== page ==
Response to Conservative Anarchists: Yes the State Contributes to My Happiness

I have been increasingly concerned that conservative reaction to recent years of electoral defeats has not just been to question specific political policies but to turn to some sort of unthinking anti-state anarchism, denouncing the very idea of the state. In response to one especially annoying anti-state set of comments on the topic of whether the government can make you happy, I replied as follows:

If you think government doesn’t contribute to your happiness, go to Somalia, the areas where lawlessness is rampant. Or the Congo where 3 million have been killed in anarchy without anyone in the West even noticing. Darfur perhaps or the Southern Sudan?

I am all for a debate and action on government waste, and debate on what it should do or not do, but as Thomas Hobbes the conservative 17th century British conservative philosopher said: without the rule of law “life of man is nasty, brutish and short.”

If you think government doesn’t contribute to your happiness, that you don’t need “we the people”, I think personally, though I may be mistaken, that you simply don’t understand reality. It was a sad day when conservatives became anti-state anarchists; though it seemed to coincide somewhat with the state beginning to be even handed to women and minorities and the poor….Yes our rule of law and government, my local police force, those who just cleared my road of snow, the water supply, the US military and the whole shebang, do make me happy, despite their failings. I don’t think government is some slappy happy womb of perfection…And I thank those who serve our country. They contribute to my happiness.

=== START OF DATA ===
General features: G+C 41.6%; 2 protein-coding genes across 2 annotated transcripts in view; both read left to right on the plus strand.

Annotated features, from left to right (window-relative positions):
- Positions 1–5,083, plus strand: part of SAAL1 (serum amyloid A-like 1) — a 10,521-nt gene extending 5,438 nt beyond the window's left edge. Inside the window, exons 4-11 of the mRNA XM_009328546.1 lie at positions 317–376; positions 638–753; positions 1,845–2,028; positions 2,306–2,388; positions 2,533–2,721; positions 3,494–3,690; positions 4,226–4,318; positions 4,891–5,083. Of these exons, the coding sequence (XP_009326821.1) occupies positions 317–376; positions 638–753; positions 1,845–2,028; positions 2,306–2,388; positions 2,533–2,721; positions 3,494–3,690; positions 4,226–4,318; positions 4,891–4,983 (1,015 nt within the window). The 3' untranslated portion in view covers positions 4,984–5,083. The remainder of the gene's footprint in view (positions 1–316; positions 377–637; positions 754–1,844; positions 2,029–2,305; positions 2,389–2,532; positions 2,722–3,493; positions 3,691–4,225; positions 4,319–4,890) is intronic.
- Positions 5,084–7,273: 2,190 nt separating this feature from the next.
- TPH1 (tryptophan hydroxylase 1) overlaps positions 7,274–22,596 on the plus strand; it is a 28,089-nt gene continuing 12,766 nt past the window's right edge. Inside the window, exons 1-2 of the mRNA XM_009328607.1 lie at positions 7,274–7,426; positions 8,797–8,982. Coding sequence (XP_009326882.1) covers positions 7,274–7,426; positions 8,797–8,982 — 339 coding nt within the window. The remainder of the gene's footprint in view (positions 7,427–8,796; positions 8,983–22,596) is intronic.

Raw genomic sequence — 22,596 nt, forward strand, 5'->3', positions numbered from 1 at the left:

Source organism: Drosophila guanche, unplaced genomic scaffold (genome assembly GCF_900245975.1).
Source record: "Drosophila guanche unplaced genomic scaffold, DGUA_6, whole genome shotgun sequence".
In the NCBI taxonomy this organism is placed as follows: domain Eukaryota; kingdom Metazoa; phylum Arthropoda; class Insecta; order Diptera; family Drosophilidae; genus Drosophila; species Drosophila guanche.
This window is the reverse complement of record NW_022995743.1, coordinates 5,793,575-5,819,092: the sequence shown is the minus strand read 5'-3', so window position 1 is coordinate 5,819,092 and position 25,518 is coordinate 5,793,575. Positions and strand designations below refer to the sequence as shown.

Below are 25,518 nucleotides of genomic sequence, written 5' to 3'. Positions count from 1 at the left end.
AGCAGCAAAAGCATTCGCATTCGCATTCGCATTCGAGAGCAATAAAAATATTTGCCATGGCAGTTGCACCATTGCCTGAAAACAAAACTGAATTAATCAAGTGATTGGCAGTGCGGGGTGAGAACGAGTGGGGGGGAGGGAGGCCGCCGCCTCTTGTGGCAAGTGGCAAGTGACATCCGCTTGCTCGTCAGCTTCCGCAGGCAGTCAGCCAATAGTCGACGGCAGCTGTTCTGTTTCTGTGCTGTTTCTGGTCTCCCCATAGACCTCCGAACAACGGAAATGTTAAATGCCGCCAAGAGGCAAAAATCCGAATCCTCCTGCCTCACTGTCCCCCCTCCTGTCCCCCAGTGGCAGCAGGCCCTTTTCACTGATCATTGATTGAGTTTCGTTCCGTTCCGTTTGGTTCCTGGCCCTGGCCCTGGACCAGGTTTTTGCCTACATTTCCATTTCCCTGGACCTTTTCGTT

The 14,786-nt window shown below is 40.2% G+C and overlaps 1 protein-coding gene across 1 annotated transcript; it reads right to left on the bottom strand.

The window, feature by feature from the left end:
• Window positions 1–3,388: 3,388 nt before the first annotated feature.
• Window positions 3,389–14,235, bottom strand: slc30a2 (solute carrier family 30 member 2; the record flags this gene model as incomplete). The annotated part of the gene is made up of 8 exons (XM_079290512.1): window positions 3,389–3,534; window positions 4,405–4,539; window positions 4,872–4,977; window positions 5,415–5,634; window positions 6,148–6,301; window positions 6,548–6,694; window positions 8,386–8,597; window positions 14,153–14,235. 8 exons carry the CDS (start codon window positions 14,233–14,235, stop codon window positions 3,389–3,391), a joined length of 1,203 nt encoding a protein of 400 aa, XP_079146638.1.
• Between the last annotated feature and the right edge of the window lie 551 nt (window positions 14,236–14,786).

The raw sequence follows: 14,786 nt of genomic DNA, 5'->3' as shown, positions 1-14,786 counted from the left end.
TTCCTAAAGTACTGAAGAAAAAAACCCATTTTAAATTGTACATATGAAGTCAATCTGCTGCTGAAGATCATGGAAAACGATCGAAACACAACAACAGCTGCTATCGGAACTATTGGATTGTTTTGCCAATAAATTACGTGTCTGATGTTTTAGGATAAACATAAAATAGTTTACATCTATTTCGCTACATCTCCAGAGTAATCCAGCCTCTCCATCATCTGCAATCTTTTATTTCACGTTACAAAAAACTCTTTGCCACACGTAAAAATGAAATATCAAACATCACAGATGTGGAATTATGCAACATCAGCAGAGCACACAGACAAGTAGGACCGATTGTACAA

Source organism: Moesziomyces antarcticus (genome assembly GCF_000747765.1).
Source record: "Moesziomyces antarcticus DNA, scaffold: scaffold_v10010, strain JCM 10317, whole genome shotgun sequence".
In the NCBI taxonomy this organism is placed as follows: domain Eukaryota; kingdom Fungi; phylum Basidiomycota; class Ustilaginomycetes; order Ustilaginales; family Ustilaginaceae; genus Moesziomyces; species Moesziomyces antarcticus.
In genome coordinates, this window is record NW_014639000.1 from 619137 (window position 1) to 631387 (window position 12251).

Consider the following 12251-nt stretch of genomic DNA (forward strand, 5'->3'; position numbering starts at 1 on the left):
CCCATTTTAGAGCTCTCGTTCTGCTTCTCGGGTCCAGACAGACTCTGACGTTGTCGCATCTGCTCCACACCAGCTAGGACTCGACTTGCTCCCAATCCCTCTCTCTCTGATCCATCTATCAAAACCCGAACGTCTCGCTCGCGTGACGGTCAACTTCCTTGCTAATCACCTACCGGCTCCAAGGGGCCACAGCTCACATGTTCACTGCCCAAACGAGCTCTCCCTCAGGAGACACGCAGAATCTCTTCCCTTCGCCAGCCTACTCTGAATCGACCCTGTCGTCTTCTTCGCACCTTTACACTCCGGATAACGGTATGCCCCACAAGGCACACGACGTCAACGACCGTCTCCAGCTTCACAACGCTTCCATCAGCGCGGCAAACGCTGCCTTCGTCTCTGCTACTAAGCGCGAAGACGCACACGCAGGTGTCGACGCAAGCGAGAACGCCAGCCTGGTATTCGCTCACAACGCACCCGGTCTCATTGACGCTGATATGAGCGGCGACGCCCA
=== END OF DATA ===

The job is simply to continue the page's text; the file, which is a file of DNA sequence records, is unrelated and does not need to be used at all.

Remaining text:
About creativeconflictwisdom

I spent 32 years in a Fortune Five company working on conflict: organizational, labor relations and senior management. I have consulted in a dozen different business sectors and the US Military. I work with a local environmental non profit. I have written a book on the neuroscience of conflict, and its implications for conflict handling called Creative Conflict Wisdom (forthcoming).
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